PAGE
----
Yes: they can’t donate a kidney. :slight_smile:

You can get a kidney transplant in China. Wait time is very short, a matter of days while they get a match. Of course, there are other “issues” involved.

I know this is going to make me sound like a dummy, but I don’t want to trust my assumptions as to what you’re alluding to without knowing for sure. Can you elaborate?

One of my friends at work is going through the process of being approved to donate a kidney to her mother. It is a lot of work and she’s gone to the doctor for just about every test known to mankind. During one of the tests, they thought she had liver cancer.

She didn’t.

She’s much happier now.

I think the whole process may take her close to a year of being approved to donate.

This is really shallow but… I once saw a photo of the torso of a kidney donor, and he had a scar shaped sort of like an upside down ‘7’ that stretched almost from hip to well up on the rib cage. :eek:

Do they really have to slice you open THAT much? I’d find the idea of that big a cut much more off-putting than the absence of a kidney.

I once had a girlfriend with that scar. It’s just a scar. Yeah, it’s big, but it’s just not a big deal. Liver transplant scar: Also large. Bypass surgery scar: May also be large.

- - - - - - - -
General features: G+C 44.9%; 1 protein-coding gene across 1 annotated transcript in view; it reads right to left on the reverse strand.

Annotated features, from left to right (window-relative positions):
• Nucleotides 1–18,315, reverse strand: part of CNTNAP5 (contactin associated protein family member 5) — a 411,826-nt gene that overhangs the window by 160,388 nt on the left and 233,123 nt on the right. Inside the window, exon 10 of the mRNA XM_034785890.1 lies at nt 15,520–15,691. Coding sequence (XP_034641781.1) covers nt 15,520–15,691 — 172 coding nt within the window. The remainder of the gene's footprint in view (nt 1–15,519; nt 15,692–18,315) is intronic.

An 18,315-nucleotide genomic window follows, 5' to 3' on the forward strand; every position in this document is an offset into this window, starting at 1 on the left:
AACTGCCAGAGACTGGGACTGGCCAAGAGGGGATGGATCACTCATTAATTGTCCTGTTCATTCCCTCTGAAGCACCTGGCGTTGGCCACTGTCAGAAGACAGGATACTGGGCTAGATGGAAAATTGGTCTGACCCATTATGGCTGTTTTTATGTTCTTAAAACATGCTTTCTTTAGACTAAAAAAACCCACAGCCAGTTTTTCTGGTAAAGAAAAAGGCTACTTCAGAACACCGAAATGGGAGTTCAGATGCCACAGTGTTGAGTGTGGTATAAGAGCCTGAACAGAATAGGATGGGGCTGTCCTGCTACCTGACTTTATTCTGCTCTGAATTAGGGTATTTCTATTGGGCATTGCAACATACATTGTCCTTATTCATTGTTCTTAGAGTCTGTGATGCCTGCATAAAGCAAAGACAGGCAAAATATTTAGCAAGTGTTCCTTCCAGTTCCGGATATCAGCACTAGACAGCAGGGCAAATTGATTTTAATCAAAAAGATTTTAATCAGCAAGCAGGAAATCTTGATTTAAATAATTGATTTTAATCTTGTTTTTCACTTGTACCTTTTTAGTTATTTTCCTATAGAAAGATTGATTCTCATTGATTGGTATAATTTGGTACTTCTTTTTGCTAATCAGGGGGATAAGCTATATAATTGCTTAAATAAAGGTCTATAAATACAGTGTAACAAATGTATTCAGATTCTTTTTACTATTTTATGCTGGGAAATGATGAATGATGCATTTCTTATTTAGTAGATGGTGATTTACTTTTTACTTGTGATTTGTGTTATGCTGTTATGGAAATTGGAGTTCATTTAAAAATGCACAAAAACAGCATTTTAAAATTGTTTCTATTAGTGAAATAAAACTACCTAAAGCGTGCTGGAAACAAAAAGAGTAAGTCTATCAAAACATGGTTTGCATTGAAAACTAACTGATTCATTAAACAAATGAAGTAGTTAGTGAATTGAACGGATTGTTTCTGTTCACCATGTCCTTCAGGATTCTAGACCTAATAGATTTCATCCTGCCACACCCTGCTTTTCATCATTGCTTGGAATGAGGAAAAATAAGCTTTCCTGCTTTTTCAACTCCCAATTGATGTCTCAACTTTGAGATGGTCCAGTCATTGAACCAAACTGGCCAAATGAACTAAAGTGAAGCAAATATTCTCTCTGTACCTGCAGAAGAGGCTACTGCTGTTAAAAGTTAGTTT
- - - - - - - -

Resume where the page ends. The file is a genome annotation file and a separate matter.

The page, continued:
I think you misunderstand. It’s not the scar, but what the scar shows. That is, that someone took a knife and sliced you open most of the length of your body! :eek: :eek: :eek:
Sorry, the thought just scares me.

There are different ways that they can do the kidney excision procedure.

What you may have seen is a standard nephrectomy, which is a highly invasive procedure. I believe that kind of donation sometimes means they have to remove part of a rib in order to get the kidney out, but I haven’t found a site to back that up.

The other way to perform the nephrectomy is laporoscopically — also called keyhole surgery. They stick a scope through a small slit in your abdomen and perform the surgery … well, in the dark, basically, with remote control instruments. The slit need only be as wide as the instrument going in, the organ coming out, and the surgeon’s hands.

More here from a website by the Mayo Clinic.